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John Bisnar
John Bisnar
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Drug Coated Stents Increase Risk of Blood-Clot Fivefold

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An ever increasing amount of evidence strongly supports our position that drug-coated (-eluding) stents, when compared to bare-metal stents, significantly increase the risk of blood clot formation long after they are implanted in a patient. Heart attacks can be triggered from these blood clots. We are actively pursuing Boston Scientific Corporation (Taxus stent) and Cordis, a subsidiary of Johnson & Johnson (Cyper stents), the makers of these stents, who we believe will ultimately be held responsible for the harm these stents have caused.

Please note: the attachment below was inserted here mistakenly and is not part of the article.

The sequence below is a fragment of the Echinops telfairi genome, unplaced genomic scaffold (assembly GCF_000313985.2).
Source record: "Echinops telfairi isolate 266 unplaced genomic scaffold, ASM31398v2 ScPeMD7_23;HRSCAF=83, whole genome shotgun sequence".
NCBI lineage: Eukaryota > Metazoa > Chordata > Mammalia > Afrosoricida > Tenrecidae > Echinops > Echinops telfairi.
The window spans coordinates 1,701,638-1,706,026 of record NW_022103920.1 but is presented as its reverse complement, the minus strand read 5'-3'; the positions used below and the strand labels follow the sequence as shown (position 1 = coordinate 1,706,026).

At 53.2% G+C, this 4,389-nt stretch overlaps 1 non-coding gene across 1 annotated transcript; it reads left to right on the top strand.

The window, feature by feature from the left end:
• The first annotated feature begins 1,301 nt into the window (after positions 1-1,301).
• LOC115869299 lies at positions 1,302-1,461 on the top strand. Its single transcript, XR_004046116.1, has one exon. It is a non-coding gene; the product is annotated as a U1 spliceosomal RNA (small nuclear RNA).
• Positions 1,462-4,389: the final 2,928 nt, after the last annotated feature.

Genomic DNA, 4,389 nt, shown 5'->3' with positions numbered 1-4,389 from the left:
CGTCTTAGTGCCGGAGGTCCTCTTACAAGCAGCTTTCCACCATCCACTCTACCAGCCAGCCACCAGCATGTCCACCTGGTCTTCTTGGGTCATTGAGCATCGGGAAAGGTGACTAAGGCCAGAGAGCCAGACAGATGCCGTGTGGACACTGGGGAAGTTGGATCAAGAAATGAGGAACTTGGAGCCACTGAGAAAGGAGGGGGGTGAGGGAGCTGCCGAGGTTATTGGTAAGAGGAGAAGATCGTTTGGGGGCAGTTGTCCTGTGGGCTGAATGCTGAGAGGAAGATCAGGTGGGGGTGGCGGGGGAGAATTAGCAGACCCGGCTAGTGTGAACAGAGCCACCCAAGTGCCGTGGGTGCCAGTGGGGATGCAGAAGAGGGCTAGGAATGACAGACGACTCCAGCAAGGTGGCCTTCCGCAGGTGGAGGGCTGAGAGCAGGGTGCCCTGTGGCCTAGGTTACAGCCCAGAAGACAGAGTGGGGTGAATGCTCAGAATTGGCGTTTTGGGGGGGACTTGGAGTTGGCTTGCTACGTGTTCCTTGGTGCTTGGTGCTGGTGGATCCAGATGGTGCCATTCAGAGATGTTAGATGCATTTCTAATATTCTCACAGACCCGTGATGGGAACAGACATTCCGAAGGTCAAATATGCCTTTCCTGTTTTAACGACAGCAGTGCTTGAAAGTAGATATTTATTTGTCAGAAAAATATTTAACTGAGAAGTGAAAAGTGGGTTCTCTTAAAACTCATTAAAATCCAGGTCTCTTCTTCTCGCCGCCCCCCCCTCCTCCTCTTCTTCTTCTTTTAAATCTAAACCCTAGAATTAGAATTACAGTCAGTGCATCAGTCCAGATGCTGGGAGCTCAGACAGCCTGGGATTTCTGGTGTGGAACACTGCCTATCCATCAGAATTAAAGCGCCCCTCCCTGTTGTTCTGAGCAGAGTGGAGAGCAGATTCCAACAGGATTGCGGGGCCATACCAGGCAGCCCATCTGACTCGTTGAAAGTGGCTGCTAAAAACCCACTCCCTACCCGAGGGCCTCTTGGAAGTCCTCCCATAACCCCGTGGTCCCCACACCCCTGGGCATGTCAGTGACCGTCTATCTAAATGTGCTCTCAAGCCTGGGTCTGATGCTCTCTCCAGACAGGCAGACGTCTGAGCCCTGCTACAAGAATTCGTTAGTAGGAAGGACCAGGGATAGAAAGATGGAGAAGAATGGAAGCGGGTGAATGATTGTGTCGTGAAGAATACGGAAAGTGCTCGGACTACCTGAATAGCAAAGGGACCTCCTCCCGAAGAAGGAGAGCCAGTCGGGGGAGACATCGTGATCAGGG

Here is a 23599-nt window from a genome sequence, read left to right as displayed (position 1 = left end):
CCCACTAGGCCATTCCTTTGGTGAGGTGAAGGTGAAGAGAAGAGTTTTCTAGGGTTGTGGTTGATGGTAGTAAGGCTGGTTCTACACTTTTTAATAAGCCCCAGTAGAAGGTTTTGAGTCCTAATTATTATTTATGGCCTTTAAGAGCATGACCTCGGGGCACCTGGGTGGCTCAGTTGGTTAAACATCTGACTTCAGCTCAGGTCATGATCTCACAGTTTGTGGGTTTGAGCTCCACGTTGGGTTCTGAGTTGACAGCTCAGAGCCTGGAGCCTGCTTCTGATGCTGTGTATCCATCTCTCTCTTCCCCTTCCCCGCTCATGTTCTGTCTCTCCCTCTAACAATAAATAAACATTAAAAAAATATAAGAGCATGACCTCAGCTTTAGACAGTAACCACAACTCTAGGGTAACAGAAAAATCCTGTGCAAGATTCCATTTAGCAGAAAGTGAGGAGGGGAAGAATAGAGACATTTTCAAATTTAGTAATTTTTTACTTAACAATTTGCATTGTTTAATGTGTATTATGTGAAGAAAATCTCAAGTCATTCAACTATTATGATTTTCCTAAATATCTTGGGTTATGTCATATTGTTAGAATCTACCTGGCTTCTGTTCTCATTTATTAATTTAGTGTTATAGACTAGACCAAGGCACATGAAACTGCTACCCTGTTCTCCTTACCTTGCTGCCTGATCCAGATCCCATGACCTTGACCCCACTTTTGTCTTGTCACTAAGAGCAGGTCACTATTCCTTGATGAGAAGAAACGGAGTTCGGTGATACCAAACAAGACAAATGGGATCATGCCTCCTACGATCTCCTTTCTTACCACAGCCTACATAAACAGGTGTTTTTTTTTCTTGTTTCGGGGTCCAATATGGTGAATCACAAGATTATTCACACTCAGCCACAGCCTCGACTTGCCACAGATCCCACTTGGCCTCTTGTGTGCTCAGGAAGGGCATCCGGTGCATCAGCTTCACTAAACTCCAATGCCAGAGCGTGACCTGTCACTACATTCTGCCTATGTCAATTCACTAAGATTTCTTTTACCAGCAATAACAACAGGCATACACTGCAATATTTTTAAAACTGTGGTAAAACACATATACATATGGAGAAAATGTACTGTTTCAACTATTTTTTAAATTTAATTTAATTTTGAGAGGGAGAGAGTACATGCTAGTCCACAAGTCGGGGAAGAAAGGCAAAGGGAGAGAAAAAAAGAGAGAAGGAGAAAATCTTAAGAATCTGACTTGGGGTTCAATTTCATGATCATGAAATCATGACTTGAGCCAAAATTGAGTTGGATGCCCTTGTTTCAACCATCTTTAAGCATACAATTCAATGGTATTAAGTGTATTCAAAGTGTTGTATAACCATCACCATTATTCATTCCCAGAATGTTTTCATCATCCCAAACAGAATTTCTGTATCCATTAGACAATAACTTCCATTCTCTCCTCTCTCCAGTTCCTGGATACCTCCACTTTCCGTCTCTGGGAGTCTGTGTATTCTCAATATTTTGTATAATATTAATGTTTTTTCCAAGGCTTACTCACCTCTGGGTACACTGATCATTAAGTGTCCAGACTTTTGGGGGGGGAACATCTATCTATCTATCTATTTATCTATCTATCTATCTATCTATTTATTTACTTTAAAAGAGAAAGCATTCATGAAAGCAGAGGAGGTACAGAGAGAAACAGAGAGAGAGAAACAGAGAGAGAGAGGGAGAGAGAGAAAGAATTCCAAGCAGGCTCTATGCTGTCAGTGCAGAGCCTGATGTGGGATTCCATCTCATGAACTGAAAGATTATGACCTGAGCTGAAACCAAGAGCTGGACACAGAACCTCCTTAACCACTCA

If you have suffered complications, call us for a free consultation.

Patients who received drug-eluding stents are at substantially increased risk of potentially fatal blood clotting,

known as stent thrombosis, according to the findings of the Cleveland Clinic Foundation as reported by The American Journal of Medicine. Only three years since their introduction into the medical device market, drug-eluding stents have grown to command over 85% of the coronary stent market.

Boston Scientific Corporation is the largest manufacturer of heart stents throughout the United States. The drug-coated stents emit a drug called Paclitaxel, which is intended to inhibit restenosis caused by scar tissue growth. In November of 2006, it was found that the drug-eluding stents caused blood clots to form in patients up to five times more often than the original bare-metal stents.

Boston Scientific Corporation, previously voluntarily recalled its drug-eluding Taxus stent devices because of defects in the drug delivery system. Approximately 85,000 Taxus stents were involved in the recall. The Taxus drug-eluding stent has been linked to death and serious injuries.